“In our work on fostering sustainable supply chain management among Dutch industry, Shift has been extremely helpful in elevating the policy discussion and business practice in the area of business and human rights. The Shift team’s unique combination of strategic policy advice and practical experience with companies and other stakeholders has been invaluable to our work.”  

Mariëtte Hamer, President, Social and Economic Council of the Netherlands

This work is being undertaken in close collaboration with the SER – the advisory and consultative body of employers’ representatives, union representatives and independent experts that has been fostering sustainable supply chain management among Dutch industry since 2008. | See our explanatory note on prioritization of human rights risks prepared for the SER

In each sector, parties have identified severe risks that they are facing and developed individual commitments and collaborative approaches to address them. With the support of Shift, the SER has developed guidance -contained in its Advisory Report– to help parties ensure that the measures developed are credible, and aligned with international standards.

The expectation is that parties:

  • Use credible methodologies, aligned with leading international frameworks, to identify sector-wide human rights, environmental, corruption and related risks;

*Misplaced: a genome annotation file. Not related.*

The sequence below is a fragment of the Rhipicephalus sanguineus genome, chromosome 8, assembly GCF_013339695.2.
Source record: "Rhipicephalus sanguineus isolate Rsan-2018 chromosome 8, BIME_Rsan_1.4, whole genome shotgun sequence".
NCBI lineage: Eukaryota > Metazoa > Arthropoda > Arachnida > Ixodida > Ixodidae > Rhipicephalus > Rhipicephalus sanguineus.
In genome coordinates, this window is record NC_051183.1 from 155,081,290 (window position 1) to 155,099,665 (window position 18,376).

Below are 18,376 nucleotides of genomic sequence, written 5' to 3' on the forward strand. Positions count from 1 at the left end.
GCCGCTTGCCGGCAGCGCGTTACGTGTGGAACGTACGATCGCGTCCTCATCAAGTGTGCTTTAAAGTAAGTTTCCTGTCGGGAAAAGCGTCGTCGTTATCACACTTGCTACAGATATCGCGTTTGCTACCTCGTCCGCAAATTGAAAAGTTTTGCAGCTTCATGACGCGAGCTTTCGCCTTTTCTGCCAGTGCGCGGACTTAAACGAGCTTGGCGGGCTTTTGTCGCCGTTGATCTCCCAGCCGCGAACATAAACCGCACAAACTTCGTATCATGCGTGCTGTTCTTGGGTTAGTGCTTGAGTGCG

• Identify collaborative approaches to building and exercising the leverage of sectors and their stakeholders to address such risks;
  • Involve relevant stakeholders in credible, dialogue-based multistakeholder processes.

Shift has played a key role in building the capacity of all parties to play their envisioned roles as leaders, participants and conveners of a credible process aiming to assess and address sector-wide risks. This support has included workshops for a number of sector associations, together with expert stakeholders, held in The Hague and hosted by the SER. | Learn more about how Shift facilitates multistakeholder dialogue on business and human rights

Over the past years, Shift has also supported implementation of a number of specific agreements, most notably the Dutch Banking Sector Agreement. Our support to the parties involved in that agreement has included:

  • Facilitating a workshop on human rights reporting, which led to the issuance of the first human rights reports by ING and Volksbank (Dutch) and of a second report by ABN AMRO.
  • Providing expert input and leading the drafting of paper capturing learning from the “enabling remedy” working group, which among other themes, included exploring the concept of a “remedy ecosystem.”
  • Supporting the “value chain mapping” working group by helping to shape its methodology and facilitating the process for the cocoa value chain mapping and part of the process for the palm oil value chain mapping.